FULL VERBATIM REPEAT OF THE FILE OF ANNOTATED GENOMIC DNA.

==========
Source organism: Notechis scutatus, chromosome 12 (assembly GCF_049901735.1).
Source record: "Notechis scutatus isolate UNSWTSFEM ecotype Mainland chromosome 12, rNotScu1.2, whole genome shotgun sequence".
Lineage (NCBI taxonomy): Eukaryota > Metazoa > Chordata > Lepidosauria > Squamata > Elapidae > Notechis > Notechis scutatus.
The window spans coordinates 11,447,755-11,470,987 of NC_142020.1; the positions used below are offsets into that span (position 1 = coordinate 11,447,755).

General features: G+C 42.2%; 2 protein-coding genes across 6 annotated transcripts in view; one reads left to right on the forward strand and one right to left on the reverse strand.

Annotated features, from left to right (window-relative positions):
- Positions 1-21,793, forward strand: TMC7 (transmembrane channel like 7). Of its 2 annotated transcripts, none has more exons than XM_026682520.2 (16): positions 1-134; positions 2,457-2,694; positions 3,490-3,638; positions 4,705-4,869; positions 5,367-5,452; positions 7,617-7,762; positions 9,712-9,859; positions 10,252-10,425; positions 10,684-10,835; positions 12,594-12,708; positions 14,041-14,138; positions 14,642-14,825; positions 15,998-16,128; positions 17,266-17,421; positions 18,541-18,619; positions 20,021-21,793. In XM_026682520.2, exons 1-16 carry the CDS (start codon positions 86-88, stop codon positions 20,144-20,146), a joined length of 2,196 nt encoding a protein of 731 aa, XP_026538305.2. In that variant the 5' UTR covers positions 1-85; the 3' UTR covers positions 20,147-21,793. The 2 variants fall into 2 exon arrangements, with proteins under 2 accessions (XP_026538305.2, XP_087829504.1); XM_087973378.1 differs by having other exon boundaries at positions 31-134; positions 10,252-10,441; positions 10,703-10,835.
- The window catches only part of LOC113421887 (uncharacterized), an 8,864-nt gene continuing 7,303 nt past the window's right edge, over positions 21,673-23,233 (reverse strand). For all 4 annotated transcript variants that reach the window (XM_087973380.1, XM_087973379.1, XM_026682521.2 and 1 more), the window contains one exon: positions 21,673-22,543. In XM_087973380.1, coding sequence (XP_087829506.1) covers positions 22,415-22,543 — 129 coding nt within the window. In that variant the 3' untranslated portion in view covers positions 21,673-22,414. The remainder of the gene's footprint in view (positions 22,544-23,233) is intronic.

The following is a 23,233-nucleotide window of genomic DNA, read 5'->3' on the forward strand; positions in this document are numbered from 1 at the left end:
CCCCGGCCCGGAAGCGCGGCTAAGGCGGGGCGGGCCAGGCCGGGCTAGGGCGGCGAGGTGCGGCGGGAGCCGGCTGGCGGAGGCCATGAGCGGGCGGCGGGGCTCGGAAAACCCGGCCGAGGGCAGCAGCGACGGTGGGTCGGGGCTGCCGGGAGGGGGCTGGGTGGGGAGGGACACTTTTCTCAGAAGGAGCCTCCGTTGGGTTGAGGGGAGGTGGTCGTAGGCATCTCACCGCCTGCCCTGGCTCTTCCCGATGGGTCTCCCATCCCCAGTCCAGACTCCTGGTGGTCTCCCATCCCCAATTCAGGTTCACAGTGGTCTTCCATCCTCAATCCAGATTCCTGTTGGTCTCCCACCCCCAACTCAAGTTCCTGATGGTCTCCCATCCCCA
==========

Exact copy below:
Source organism: Notechis scutatus, chromosome 12 (assembly GCF_049901735.1).
Source record: "Notechis scutatus isolate UNSWTSFEM ecotype Mainland chromosome 12, rNotScu1.2, whole genome shotgun sequence".
Lineage (NCBI taxonomy): Eukaryota > Metazoa > Chordata > Lepidosauria > Squamata > Elapidae > Notechis > Notechis scutatus.
The window spans coordinates 11,447,755-11,470,987 of NC_142020.1; the positions used below are offsets into that span (position 1 = coordinate 11,447,755).

General features: G+C 42.2%; 2 protein-coding genes across 6 annotated transcripts in view; one reads left to right on the forward strand and one right to left on the reverse strand.

Annotated features, from left to right (window-relative positions):
- Positions 1-21,793, forward strand: TMC7 (transmembrane channel like 7). Of its 2 annotated transcripts, none has more exons than XM_026682520.2 (16): positions 1-134; positions 2,457-2,694; positions 3,490-3,638; positions 4,705-4,869; positions 5,367-5,452; positions 7,617-7,762; positions 9,712-9,859; positions 10,252-10,425; positions 10,684-10,835; positions 12,594-12,708; positions 14,041-14,138; positions 14,642-14,825; positions 15,998-16,128; positions 17,266-17,421; positions 18,541-18,619; positions 20,021-21,793. In XM_026682520.2, exons 1-16 carry the CDS (start codon positions 86-88, stop codon positions 20,144-20,146), a joined length of 2,196 nt encoding a protein of 731 aa, XP_026538305.2. In that variant the 5' UTR covers positions 1-85; the 3' UTR covers positions 20,147-21,793. The 2 variants fall into 2 exon arrangements, with proteins under 2 accessions (XP_026538305.2, XP_087829504.1); XM_087973378.1 differs by having other exon boundaries at positions 31-134; positions 10,252-10,441; positions 10,703-10,835.
- The window catches only part of LOC113421887 (uncharacterized), an 8,864-nt gene continuing 7,303 nt past the window's right edge, over positions 21,673-23,233 (reverse strand). For all 4 annotated transcript variants that reach the window (XM_087973380.1, XM_087973379.1, XM_026682521.2 and 1 more), the window contains one exon: positions 21,673-22,543. In XM_087973380.1, coding sequence (XP_087829506.1) covers positions 22,415-22,543 — 129 coding nt within the window. In that variant the 3' untranslated portion in view covers positions 21,673-22,414. The remainder of the gene's footprint in view (positions 22,544-23,233) is intronic.

The following is a 23,233-nucleotide window of genomic DNA, read 5'->3' on the forward strand; positions in this document are numbered from 1 at the left end:
CCCCGGCCCGGAAGCGCGGCTAAGGCGGGGCGGGCCAGGCCGGGCTAGGGCGGCGAGGTGCGGCGGGAGCCGGCTGGCGGAGGCCATGAGCGGGCGGCGGGGCTCGGAAAACCCGGCCGAGGGCAGCAGCGACGGTGGGTCGGGGCTGCCGGGAGGGGGCTGGGTGGGGAGGGACACTTTTCTCAGAAGGAGCCTCCGTTGGGTTGAGGGGAGGTGGTCGTAGGCATCTCACCGCCTGCCCTGGCTCTTCCCGATGGGTCTCCCATCCCCAGTCCAGACTCCTGGTGGTCTCCCATCCCCAATTCAGGTTCACAGTGGTCTTCCATCCTCAATCCAGATTCCTGTTGGTCTCCCACCCCCAACTCAAGTTCCTGATGGTCTCCCATCCCCA